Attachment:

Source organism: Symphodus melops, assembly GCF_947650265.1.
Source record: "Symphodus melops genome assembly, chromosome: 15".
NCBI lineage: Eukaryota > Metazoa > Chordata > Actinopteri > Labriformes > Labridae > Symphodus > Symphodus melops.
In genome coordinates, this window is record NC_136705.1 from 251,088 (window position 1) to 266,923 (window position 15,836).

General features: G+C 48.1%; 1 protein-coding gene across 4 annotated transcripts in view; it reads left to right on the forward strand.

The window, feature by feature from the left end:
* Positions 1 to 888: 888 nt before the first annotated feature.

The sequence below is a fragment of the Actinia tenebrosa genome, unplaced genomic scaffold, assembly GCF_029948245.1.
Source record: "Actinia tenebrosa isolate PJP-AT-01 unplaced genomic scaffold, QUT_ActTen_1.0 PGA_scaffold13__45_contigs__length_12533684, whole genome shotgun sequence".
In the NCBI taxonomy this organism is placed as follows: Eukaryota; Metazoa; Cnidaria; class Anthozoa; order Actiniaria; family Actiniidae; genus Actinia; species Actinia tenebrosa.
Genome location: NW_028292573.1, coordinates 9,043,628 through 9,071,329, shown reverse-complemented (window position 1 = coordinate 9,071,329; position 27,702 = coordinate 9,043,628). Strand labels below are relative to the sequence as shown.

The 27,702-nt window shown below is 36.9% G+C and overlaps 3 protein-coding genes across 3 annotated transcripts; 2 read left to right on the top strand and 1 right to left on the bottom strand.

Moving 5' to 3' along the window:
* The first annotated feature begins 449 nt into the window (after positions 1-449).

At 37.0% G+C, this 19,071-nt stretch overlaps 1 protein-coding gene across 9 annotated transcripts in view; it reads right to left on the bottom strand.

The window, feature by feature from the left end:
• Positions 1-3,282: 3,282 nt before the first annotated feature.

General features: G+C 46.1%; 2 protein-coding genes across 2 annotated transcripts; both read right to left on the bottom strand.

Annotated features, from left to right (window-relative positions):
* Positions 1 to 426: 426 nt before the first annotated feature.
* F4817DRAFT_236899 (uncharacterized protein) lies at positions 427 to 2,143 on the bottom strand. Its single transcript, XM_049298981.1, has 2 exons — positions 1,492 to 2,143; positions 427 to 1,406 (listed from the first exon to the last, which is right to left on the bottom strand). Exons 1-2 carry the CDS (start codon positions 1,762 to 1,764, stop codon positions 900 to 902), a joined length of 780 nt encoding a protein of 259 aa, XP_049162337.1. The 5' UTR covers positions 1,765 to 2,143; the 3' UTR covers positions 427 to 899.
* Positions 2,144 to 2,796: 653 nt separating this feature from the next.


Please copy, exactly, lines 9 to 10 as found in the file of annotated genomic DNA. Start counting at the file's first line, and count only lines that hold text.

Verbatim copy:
Source record: "Actinia tenebrosa isolate PJP-AT-01 unplaced genomic scaffold, QUT_ActTen_1.0 PGA_scaffold13__45_contigs__length_12533684, whole genome shotgun sequence".
In the NCBI taxonomy this organism is placed as follows: Eukaryota; Metazoa; Cnidaria; class Anthozoa; order Actiniaria; family Actiniidae; genus Actinia; species Actinia tenebrosa.